The prospect of smoking your own tasty meats is both exhilarating and intimidating. The amount of information to learn can be daunting.
Finding a straight answer can be exhausting, especially because every strategy appears to be
Fortunately, skilled chefs and smokers have been able to share their knowledge and tactics through personal experience to make the process as simple as possible.
The following article discusses and compares all of the temperatures involved in smoking brisket, both in the smoker as well as internally in the brisket.
What Temperature Should the Smoker be Set Too for Brisket?
Typically, the smoker should be set to 225 degrees (F). Most smokers will state that this temperature produces the best results.
It takes roughly 90 minutes to 2 hours per pound of beef at 225 degrees(F). So, from start to finish, a 10-pound brisket would take around 18-20 hours to thoroughly smoke.
Others claim that 250 degrees(F) is the optimal temperature for smoking brisket. The meat will cook at a comparable rate (90 minutes per pound of beef), but it will be far more likely to escape the stall much sooner.
Either of these temperatures is acceptable, but 225 is likely to produce a higher quality product.
Some people smoke brisket at temperatures as high as 300 degrees(F), although this is very debatable and not recommended. Smoking at 300 significantly speeds up the process, allowing the brisket to be cooked in as little as 30-45 minutes per pound of meat.
The issue is that brisket requires sufficient time on the smoker for all of its connective and fatty fibres to be broken down and reabsorbed into the meat. This is what produces the melty and flavorful results ideal for pulled pork.
Brisket that has been smoked at higher temperatures is likely to be tougher and less moist than meat that has been smoked at lower temperatures for longer.
What Internal Temperature Should Brisket be Pulled?
This can vary depending on what you’re attempting to create. Brisket can technically be pulled and safely consumed at 145°F or higher, but that doesn’t mean it should…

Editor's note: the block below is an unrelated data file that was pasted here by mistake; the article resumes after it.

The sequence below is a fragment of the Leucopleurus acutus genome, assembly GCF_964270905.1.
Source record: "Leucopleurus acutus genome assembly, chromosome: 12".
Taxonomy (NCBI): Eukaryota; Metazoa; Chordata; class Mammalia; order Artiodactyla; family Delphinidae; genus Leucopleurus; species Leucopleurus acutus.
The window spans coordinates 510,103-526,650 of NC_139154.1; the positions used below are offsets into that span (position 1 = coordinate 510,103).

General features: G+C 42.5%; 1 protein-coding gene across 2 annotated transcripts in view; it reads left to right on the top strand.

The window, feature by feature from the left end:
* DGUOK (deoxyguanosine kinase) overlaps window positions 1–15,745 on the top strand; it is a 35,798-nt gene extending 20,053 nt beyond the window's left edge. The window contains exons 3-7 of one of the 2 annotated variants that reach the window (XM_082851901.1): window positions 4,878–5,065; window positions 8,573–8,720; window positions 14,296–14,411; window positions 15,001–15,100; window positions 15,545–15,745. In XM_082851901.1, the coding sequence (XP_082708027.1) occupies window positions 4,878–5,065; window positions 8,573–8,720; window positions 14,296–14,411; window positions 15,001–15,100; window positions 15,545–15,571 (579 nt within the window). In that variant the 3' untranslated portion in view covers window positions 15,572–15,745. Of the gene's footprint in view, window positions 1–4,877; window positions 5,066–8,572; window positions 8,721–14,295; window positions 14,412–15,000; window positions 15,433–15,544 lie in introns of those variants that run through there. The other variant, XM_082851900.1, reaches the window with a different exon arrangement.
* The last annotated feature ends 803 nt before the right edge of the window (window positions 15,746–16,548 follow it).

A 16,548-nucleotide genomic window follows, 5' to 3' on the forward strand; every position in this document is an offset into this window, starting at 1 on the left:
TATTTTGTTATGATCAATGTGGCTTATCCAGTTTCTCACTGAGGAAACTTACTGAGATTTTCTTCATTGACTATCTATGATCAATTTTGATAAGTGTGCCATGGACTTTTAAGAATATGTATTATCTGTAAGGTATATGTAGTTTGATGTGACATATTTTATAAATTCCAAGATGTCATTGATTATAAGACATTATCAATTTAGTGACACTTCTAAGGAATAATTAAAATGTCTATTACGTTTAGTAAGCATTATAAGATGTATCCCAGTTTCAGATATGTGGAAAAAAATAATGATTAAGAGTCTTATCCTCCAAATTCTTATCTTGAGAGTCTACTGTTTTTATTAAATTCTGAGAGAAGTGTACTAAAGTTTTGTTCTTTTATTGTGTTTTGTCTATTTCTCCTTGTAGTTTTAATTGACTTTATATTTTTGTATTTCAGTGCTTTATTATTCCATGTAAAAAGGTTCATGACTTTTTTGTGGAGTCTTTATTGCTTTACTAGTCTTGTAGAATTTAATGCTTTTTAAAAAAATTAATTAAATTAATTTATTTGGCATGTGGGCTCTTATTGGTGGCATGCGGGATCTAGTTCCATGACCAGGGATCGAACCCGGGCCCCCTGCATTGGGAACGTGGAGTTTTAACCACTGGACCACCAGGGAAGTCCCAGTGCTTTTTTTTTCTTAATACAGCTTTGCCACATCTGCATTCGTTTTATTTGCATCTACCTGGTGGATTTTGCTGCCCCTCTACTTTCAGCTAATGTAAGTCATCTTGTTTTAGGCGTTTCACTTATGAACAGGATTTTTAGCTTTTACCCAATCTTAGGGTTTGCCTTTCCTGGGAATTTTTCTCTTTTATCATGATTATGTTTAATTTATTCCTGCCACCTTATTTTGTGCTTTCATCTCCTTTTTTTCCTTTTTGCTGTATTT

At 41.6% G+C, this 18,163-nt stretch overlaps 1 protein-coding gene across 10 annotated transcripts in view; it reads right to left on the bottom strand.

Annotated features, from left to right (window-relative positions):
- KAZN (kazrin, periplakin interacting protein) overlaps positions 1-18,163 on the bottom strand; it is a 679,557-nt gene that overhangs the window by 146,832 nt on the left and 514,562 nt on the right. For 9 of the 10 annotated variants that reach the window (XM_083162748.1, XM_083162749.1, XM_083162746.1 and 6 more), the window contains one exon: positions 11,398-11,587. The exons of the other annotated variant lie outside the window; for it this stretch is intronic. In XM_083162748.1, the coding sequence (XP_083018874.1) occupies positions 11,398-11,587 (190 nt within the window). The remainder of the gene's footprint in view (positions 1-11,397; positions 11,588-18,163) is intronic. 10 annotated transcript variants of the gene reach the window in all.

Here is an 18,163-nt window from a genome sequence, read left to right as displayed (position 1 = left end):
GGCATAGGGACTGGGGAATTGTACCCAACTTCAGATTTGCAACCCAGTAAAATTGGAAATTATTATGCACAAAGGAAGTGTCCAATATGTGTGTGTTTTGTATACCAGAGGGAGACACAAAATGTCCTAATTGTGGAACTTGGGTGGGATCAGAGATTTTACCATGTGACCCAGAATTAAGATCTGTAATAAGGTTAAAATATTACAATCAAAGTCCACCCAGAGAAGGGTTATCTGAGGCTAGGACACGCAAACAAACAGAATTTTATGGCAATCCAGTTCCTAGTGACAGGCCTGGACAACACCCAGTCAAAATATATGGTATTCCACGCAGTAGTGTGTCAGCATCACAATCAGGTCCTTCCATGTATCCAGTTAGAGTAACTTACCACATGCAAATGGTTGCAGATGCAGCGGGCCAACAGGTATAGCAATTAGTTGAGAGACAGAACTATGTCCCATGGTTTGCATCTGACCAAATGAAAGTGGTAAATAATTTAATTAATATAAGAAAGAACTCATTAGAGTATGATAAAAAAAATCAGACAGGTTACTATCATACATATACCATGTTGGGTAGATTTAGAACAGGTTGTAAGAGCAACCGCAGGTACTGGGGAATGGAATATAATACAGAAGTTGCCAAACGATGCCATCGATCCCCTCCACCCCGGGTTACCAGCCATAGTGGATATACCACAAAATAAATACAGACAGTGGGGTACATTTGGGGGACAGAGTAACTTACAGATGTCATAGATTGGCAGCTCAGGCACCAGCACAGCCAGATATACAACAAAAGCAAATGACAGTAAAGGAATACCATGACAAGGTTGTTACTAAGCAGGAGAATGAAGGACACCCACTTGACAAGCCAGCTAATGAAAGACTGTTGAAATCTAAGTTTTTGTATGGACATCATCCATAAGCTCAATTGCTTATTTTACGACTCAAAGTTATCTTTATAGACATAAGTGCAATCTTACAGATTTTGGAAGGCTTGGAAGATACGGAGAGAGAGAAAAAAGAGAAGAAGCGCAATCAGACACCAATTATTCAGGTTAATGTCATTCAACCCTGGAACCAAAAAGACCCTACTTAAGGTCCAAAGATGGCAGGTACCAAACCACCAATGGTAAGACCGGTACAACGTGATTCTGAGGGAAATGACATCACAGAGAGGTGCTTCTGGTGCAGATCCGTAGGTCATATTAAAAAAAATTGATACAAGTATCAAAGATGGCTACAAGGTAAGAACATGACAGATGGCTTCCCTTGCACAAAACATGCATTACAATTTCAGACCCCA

The optimal internal temperature for brisket is between 195 and 205 degrees(F). The juices and rendered fats should be entirely rendered and redistributed into the brisket at this temperature.
For example, if you pull the brisket at 180 degrees(F), it may be difficult to pull apart and shred, compromising some of the taste and texture of succulent pulled pork.
This term refers to when meat continues to rise in temperature after being removed from the smoker. Thick pieces, such as brisket or pork shoulder, can heat up to 10 degrees(F) after being pulled. (This is similar to how eggs continue to cook in a skillet even after they are removed from the heat.)
This is due to heat retention in the thickest sections of the meat. The heat continues to travel into the centre of the brisket while it rests, causing it to rise.
As a result, a brisket pulled at exactly 200 degrees(F) may actually overcook. Experienced smokers will pull their brisket when it is still 10 degrees(F) below their desired temperature, and let it rise while it’s resting.
Does A Point Cut Cook Faster Than the Flat Cut?
The terms “point” and “flat” refer to the 2 parts of a whole brisket.
A flat cut is long and thin with a large fat cap and is much leaner than a point cut. It offers a greater surface area, which allows for more balanced cooking. For briskets prepared in slices, flat cuts are usually preferable.
Point cuts are smaller but substantially thicker in size. They include far more fatty and connective fibers, which are responsible for melting down and producing a tender and shredable product, such as pulled pork.
Having said that, the point will cook slightly quicker than the flat. This is due to the flat not only having more meat, but also meat that is significantly leaner.
Not as complicated than you thought, right?
The reality is that trial and error will reveal what works best for you and your taste buds. Fortunately, you have an arsenal of methods and recommendations to help you smoke the perfect brisket.